Like I said, there are venue that are so iconic, or just so good, that they become part of the A-list of world clubs. Fabric was one of them. It was made at a time where there was quite nothing like it in London, they had amazing marketing, mind-blowing mix-cd series, superb public, enough space to attend big amount of customers on the big nights… Now, I must say that I am not a nostalgic person. When things stop, it usually means that new things will come, different and sometimes even better. I like change and movement. This techno world is not made of 60 years-old schmucks but people who love to experience new things and look forward. Fabric closed? So be it. Londoners and DJs can start experiencing the other good venues and events that London have to offer. Fabric will re-open again? I hope they’ll take that opportunity to make things even better or newer, to start a new adventure!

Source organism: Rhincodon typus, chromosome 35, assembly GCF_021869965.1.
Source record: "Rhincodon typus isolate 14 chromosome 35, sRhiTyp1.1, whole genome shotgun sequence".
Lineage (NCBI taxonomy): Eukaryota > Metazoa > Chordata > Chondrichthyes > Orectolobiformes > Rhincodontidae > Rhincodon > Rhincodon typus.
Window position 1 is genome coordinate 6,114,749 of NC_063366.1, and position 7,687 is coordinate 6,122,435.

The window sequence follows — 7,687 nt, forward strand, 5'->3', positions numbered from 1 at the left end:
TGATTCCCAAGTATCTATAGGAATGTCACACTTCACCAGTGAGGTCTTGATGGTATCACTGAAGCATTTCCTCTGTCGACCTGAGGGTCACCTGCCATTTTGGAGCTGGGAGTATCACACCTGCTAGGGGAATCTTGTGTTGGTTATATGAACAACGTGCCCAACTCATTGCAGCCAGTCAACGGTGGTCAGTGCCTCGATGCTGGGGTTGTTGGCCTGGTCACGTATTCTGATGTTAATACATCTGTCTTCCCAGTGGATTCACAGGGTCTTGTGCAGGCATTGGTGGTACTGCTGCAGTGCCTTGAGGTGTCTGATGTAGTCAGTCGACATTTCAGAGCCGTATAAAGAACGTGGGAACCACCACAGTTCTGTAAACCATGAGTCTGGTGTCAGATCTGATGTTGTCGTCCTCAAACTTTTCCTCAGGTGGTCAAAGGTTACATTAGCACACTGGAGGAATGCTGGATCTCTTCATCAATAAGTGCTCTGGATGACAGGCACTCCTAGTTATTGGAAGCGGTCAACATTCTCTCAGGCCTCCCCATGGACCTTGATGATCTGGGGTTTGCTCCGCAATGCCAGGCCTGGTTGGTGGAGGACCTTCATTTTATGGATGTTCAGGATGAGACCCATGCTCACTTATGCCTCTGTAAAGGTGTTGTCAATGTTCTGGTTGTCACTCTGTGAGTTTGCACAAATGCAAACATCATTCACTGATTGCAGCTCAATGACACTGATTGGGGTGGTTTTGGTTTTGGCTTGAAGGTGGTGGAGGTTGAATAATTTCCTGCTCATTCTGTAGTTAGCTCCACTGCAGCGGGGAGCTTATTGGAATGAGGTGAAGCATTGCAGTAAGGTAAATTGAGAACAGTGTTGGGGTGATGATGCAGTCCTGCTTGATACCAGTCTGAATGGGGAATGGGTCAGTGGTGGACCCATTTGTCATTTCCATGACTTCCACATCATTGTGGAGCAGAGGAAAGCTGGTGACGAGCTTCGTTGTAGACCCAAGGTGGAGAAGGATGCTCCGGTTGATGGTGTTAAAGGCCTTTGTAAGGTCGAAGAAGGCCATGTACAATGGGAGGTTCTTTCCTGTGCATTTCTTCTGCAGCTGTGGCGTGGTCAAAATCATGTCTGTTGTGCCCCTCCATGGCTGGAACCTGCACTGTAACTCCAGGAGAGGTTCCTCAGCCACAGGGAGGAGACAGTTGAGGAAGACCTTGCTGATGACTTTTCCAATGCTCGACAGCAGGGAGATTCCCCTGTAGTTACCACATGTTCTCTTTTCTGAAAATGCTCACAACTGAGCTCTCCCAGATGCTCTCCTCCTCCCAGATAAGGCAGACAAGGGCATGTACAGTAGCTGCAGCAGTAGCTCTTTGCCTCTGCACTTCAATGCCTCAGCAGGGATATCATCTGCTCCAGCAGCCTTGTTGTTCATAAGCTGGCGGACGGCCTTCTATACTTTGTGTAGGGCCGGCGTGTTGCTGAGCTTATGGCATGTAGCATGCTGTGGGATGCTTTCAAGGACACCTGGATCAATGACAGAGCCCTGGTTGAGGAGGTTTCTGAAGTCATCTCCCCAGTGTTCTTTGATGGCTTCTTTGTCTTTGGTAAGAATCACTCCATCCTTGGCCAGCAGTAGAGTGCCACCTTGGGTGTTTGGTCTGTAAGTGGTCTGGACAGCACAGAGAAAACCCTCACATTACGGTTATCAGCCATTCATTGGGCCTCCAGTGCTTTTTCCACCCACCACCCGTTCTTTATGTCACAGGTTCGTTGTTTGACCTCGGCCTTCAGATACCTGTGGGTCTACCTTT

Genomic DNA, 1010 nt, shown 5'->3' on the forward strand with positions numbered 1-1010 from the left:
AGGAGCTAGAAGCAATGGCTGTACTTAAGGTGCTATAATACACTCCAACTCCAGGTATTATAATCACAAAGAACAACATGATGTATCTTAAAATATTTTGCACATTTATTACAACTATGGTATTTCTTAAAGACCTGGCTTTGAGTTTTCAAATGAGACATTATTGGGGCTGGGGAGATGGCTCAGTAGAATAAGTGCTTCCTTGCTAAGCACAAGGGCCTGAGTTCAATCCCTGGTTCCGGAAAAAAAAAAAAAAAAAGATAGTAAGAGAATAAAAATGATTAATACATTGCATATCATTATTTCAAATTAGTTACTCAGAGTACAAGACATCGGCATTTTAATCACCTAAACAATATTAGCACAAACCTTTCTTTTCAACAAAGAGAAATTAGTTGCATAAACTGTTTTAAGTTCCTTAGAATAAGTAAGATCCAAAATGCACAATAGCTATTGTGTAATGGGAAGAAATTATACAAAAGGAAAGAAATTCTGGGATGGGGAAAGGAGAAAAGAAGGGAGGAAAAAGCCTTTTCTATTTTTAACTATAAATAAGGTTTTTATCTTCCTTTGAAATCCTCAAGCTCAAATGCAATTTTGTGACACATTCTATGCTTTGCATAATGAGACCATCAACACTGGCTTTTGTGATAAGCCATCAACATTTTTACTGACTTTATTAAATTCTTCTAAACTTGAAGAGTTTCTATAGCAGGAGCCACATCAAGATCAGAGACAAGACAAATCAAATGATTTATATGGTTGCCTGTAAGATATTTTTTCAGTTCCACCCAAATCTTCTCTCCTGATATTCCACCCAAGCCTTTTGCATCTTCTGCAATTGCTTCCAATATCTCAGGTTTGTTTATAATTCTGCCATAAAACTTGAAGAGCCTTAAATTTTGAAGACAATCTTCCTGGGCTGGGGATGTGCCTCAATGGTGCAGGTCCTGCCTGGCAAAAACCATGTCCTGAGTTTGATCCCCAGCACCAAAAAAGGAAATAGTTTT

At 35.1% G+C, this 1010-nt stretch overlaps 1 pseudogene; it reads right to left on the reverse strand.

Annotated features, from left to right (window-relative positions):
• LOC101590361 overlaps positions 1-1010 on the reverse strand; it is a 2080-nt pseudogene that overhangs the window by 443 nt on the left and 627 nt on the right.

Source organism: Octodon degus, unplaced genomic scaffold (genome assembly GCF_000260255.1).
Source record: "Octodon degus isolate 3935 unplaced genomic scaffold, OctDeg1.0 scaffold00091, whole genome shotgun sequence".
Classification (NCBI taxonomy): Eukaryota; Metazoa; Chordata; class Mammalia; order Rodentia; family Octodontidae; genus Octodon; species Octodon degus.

Moving back to your own output with our final question, if you had to pick one track that best shows off what you’re all about to someone who hasn’t heard of you before, which do you throw into the mix?
That’s a tough one… I’d say if it was a track of mine, “I Am Somebody” (released on Suara in 2014). If it was someone else’s, it’d be Jerome Sydenham feat. Quell “The Jockey (Rider Dub)” (released on Desolat in 2013). Beats-beats-beats, I just can’t get enough of good techno beats!



Technasia plays at EGG in London on Boxing Day, Monday 26th December. Joining him for the knees up will be Argentina's Adrian Hour and a few more unannounced guests.

Interview by Andrew Kemp
Photo courtesy of David Lewis